Researchers Create “World’s Smallest Digital PLL Circuit” for Next-Gen 5 nm SemiconductorsFebruary 15, 2020 by Cabe Atwell
The scientists at the Tokyo Institute of Technology and Socionext Inc. have implemented PLLs (Phase-Locked Loop) in a 5-nm CMOS process using only digital standard cells.
Scientists from the Tokyo Institute of Technology and Socionext Inc. claim to have created the world’s smallest all-digital PLL (Phase-Locked Loop) circuit, which kicks open the door to designing next-gen 5-nm semiconductors and paves the way for a new wave of digital technologies.
Chip containing the 50 × 72 µm2-sized PLL. Image used courtesy of Tokyo Tech News
PLLs and 5 nm
Manufacturers are currently looking at ways to develop increasingly smaller and more efficient semiconductors down to the 5-nm process—a significant improvement over the 7-nm process, which is currently in production.
Shrinking down to the 5-nm process would bring about faster and more efficient processors. However, getting there requires overcoming a key component—in this case, PLLs. PLLs refers to a control circuit that generates an output signal whose phase is related to the input phase signal.
PLLs are a critical circuit made up of several components (variable frequency oscillator, phase detector, and a feedback loop) that provide precisely timed clock pulses to digital logic circuits.
Those PLL components are analog, which are generally bulky and have designs that limit their scalability, meaning reducing them in size is quite the obstacle. That said, the scientists from Tokyo Tech and Socionext claim to have successfully overcome that obstacle by designing what they term a “synthesizable fractional-N PLL,” which replaces the analog components with digital logic gates, making it possible to produce semiconductors in the 5-nm range.
Reducing the Area of PLLs
The scientists, led by Professor Kenichi Okada, used several techniques to reduce the area size of the PLLs, along with their power consumption and jitter (unwanted time fluctuations while transmitting signals).
Performance comparison of PPLs in the sub-20nm process. Image used courtesy of Tokyo Tech News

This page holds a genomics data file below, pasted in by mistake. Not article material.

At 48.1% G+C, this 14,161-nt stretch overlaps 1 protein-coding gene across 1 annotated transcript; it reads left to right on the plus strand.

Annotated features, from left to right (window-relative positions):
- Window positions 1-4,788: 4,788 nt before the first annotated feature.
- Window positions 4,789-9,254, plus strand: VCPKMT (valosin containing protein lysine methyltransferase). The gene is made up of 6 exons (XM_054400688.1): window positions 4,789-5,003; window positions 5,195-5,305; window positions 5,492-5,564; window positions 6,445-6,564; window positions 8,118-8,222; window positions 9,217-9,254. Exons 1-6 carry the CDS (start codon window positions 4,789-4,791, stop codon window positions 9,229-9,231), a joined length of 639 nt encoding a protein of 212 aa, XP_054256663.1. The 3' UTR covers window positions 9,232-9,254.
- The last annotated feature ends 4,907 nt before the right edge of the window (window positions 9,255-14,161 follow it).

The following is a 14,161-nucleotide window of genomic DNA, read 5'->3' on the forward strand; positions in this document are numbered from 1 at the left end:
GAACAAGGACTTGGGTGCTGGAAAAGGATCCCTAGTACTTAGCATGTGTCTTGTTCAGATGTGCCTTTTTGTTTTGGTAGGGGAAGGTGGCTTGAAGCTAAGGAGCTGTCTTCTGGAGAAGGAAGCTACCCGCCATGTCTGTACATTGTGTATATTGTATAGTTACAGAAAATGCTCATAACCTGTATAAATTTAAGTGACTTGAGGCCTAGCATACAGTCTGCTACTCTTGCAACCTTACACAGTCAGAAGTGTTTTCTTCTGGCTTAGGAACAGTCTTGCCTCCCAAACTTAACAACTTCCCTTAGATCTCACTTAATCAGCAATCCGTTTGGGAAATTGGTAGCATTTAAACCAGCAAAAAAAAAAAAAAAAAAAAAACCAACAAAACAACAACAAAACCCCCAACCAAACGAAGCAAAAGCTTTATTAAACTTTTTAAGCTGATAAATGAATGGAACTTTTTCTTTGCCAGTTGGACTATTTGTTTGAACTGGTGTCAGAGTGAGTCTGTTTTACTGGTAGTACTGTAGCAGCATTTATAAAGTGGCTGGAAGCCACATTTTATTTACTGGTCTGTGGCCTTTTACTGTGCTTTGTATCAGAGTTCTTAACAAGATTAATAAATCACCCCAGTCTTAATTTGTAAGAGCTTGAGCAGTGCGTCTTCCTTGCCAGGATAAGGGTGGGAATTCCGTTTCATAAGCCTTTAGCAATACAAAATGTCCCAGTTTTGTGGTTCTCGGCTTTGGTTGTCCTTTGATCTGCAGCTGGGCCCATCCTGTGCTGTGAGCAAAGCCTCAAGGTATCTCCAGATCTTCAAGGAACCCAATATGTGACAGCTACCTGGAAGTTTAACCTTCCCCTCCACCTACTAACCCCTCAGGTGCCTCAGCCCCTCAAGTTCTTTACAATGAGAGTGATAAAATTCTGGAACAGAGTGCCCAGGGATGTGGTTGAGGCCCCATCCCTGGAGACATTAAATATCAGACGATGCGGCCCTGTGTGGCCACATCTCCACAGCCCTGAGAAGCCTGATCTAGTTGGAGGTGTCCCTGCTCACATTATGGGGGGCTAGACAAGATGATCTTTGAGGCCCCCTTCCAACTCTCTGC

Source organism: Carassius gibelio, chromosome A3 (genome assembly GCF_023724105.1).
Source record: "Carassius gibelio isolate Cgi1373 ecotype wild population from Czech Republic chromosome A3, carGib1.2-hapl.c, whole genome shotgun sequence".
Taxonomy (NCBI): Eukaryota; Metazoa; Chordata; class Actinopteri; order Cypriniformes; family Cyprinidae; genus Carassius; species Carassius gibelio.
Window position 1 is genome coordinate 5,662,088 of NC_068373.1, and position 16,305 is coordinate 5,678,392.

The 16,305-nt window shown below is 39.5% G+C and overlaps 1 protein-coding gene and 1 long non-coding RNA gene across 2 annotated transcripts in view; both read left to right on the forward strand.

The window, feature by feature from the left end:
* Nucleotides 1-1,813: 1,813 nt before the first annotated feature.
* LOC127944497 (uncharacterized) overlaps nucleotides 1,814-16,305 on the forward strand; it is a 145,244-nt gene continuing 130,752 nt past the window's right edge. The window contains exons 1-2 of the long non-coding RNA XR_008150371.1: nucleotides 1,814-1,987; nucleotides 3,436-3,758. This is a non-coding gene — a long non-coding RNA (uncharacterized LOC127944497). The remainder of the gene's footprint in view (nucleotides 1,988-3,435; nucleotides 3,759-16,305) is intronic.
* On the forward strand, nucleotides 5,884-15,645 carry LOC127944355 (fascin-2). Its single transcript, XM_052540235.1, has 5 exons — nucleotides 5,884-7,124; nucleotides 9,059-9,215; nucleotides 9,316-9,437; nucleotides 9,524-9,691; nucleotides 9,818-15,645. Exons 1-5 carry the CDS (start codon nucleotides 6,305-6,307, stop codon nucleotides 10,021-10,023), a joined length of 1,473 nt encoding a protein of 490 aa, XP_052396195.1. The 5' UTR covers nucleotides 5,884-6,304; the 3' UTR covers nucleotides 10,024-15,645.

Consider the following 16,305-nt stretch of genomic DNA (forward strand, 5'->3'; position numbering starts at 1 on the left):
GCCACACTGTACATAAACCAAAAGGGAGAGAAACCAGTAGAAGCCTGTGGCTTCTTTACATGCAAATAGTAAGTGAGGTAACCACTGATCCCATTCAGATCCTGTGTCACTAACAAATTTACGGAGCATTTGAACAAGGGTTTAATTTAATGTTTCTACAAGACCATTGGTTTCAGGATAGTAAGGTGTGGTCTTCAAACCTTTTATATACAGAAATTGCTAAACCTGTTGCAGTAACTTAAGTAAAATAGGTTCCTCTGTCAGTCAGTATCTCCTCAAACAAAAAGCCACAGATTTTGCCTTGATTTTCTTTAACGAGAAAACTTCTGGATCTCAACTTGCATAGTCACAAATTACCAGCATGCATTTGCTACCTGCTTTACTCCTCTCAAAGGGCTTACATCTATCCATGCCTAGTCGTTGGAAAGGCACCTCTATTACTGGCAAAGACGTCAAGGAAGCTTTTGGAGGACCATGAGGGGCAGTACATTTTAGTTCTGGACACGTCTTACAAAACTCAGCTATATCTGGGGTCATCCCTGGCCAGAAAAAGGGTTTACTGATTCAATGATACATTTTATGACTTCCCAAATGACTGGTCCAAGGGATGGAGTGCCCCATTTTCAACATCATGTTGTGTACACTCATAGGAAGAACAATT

To reduce the area needed, the scientists used a ring oscillator, one of which can be easily scaled down to the required size. To dampen its phase noise, they used injection locking- processes of synchronizing an oscillator with an external signal whose frequency or multiple is close to that of the oscillator, which was done over a wide range of frequencies.
The reduction in jitter also carries the added benefit of reduced power consumption, making it an efficient design.
Better Size, Better Performance
The new design of the synthesizable PLL offers better performance, power consumption, and area size than anything currently on the market.
The scientists state in a recently published paper on IEEE, “The PLL core area is 0.0036 mm2. With 100-MHz reference frequency, better than −234.7 dB figure-of-merit (FOM) is achieved in the fractional-N mode, with −44.3 dBc worst-case fractional spur. The proposed PLL has the smallest chip area, highest FOM, and lowest fractional spur among ring oscillator (RO)-based fractional-N PLLs in sub-20-nm processes.”
Comparison of FOM and area of PLLs in sub-20 nm CMOS processes. Image used courtesy of Tokyo Tech News
As mentioned earlier, the new PLLs can be easily integrated into future designs of all-digital processors. It’s also commercially applicable, making it valuable for developing cutting-edge applications, including AI/machine learning, IoT, 5G cellular, and a host of others.
Both Tokyo Tech and Socionext plan to continue their partnership to advance the miniaturization of electronics, furthering the advancements to bring about tomorrow's technology.